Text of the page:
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Navigating the COVID-19 pandemic


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Leaders at Stanford Medicine, located in one of the first U.S. communities to be affected by Covid-19, quickly realized that they were not prepared to meet the escalating needs of their clinical and operational workforce. The pandemic would require existing care-delivery structures across the academic medical system to be expanded and aligned to prioritize workforce protection. Leaders identified an approach driven by connection, collaboration, and caring. They created specialized teams to develop a systemwide Occupational Health service with practices and procedures to assess health care workers and begin robust Covid-19 polymerase chain reaction testing; to centralize operations to maximize utilization of essential clinical and nonclinical staffing resources; to make visible and address psychological safety concerns and basic needs for faculty and staff; to aggressively address personal protective equipment supply chain issues and effectively assess infection risk; and to plan for a safe return of elective procedures and visits.

For a health care organization to deliver high-quality care to patients, whether in normal times or in a crisis, the safety and well-being of health care workers (HCWs) is crucial. Although this may seem obvious, the care of HCWs is at times taken for granted by health care leaders rather than recognized as a priority requiring intentional actions and strategies. As the Covid-19 pandemic began to take hold in March 2020, the Centers for Disease Control and Prevention (CDC) identified Santa Clara County, California, as a community requiring elevated containment strategies.1 Two at-risk populations were identified: elderly/immunocompromised persons and the health care workforce. At Stanford Medicine, we recognized that we were not prepared to meet the needs of our clinical and operational workforce within our current structures. An expanded and aligned approach to workforce protection across our system would be required. To coordinate system response efforts, we activated a hospital emergency incident control system (HEICS) and created a governance structure, chaired by physician executives, to oversee the clinical response and to coordinate operational priorities.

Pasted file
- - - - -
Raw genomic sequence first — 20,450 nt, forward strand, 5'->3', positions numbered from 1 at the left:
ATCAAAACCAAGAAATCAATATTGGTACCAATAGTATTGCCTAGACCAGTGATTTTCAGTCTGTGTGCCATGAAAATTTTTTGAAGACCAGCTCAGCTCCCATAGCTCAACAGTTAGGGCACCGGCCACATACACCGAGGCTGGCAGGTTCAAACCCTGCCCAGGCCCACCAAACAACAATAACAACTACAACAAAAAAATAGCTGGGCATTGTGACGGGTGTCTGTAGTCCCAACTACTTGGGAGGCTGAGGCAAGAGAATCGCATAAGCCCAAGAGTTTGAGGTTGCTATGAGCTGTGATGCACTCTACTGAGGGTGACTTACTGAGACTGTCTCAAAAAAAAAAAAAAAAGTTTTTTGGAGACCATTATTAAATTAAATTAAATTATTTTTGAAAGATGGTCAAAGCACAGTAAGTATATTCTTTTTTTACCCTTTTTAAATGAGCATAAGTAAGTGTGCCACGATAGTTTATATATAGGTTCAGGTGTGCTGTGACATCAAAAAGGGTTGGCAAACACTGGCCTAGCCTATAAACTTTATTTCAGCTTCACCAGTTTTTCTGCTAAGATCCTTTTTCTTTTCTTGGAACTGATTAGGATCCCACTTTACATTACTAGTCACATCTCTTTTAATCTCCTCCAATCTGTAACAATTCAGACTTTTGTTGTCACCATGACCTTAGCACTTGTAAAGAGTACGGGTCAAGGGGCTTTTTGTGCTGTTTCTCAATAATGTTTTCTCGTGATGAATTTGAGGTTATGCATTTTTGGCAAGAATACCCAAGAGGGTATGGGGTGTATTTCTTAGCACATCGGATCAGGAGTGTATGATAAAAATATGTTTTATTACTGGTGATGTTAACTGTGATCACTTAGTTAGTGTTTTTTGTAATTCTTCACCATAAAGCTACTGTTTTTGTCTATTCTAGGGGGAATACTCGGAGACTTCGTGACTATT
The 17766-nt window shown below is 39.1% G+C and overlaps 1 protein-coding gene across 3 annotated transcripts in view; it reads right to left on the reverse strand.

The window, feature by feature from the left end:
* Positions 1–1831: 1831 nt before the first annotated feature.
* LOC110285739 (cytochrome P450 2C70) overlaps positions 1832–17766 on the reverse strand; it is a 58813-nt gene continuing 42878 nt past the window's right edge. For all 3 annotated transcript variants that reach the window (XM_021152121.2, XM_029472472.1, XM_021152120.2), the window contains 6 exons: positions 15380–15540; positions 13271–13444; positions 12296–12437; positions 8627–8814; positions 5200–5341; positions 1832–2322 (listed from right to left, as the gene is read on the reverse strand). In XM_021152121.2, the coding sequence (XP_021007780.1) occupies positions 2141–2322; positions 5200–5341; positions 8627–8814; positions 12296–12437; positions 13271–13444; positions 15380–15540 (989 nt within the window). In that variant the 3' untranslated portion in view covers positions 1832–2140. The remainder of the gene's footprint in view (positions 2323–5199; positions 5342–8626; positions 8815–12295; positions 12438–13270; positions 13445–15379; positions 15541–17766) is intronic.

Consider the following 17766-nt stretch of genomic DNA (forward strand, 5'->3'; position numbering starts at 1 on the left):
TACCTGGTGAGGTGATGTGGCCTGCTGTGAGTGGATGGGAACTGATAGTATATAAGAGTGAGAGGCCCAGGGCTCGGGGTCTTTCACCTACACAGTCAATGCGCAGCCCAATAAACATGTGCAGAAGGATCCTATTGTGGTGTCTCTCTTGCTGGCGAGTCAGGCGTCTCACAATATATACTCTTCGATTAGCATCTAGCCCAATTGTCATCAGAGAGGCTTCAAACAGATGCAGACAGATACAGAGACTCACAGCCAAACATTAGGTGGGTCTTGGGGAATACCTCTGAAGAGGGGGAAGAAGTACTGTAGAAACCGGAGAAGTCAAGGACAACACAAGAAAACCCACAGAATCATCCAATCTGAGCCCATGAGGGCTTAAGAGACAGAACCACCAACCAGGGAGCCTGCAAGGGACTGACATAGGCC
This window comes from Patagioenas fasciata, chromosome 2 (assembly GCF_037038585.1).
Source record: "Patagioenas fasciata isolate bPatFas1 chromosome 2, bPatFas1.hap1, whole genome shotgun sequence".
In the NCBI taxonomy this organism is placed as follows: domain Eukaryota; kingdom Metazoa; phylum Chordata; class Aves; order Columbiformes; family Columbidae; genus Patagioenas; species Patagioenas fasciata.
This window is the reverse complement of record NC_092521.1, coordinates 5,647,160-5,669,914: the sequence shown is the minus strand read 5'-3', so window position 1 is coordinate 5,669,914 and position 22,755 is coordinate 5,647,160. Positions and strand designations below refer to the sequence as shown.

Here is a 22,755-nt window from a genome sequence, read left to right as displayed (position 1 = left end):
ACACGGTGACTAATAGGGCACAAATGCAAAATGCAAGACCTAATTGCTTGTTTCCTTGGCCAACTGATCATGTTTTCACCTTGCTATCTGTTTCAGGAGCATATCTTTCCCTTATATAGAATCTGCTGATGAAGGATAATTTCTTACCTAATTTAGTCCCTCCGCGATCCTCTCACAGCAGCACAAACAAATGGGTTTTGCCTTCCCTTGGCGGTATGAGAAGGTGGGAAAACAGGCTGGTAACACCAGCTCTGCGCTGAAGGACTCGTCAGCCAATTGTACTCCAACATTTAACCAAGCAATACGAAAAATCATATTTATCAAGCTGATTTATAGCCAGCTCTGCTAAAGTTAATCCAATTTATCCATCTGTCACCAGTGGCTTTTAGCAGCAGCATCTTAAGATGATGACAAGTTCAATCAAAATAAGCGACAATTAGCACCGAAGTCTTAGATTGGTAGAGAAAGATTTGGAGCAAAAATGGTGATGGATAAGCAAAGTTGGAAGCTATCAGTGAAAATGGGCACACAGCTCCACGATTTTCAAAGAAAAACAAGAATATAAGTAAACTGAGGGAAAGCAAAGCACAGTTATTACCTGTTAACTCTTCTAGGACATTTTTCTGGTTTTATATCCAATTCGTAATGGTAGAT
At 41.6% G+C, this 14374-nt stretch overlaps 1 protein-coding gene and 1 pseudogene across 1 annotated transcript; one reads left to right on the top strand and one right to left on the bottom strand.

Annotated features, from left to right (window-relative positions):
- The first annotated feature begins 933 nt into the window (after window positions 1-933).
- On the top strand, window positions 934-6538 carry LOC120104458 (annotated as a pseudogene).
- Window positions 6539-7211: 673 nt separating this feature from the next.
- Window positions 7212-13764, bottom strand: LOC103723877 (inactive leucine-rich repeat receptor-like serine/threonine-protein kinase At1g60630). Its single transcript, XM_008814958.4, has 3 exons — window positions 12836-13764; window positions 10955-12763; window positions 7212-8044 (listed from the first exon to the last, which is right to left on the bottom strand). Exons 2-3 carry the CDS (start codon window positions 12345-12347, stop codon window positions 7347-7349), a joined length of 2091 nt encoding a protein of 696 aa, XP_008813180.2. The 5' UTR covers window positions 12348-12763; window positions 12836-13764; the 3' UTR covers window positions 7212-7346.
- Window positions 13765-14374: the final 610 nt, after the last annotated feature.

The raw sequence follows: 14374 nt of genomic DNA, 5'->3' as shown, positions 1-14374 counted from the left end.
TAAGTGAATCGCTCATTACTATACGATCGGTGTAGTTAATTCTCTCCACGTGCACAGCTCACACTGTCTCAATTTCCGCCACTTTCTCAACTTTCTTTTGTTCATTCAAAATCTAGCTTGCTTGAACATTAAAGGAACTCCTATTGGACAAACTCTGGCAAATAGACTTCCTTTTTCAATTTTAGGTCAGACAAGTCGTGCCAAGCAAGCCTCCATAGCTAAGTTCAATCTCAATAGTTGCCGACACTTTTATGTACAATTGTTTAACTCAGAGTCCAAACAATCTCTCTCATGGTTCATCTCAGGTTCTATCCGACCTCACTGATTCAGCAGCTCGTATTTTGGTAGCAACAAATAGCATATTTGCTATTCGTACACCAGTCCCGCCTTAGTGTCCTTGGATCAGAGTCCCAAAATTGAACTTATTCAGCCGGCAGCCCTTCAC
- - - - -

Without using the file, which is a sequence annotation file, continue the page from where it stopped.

The Stanford Medicine system includes Stanford Health Care (SHC), the academic flagship hospital serving adult patients; Stanford Children’s Health/Lucile Packard Children’s Hospital (SCH/LPCH), an academic hospital serving pregnant women and pediatric populations; SHC ValleyCare (VC), a community hospital in the Tri-Valley located 40 miles from Palo Alto; and the Stanford University School of Medicine faculty and providers assigned to each of the hospitals and ambulatory sites. Stanford Medicine reported consolidated fiscal year 2019 net health care services revenue of $7 billion.2 Upon HEICS activation, executive, operational, and clinical leaders from these three hospitals, each with quite different patient populations, volumes, acuity, and level of risk in the setting of Covid-19, came together to create shared strategies and one overarching response plan. Our common commitment to support our HCWs while ensuring the highest level of safety for them and our patients became our unifying call to action.

Following the emergence of the Covid-19 outbreak in Wuhan, China, in December 2019, caused by the novel human coronavirus severe acute respiratory syndrome coronavirus 2 (SARS-CoV-2), infection rates reached pandemic proportions. By the end of March 2020, just as the surge was beginning in the United States, more than 77,000 cases a day were reported worldwide, with nearly 5,000 daily deaths.3 SARS-CoV-2 was causing a wide range of clinical outcomes, from a complete lack of symptoms to severe respiratory dysfunction requiring ICU-level care.4

As the pandemic accelerated, one of the most pressing issues facing HCWs was the risk of transmission in frontline clinical settings. Infection and subsequent removal of significant numbers of HCWs from the workforce because of quarantine and/or treatment when required amplified the strain on health care systems across the globe. In response, Stanford Medicine activated an incident command structure that included the Clinical Operations Resource Team (CORT), comprising senior-level leadership across the health system


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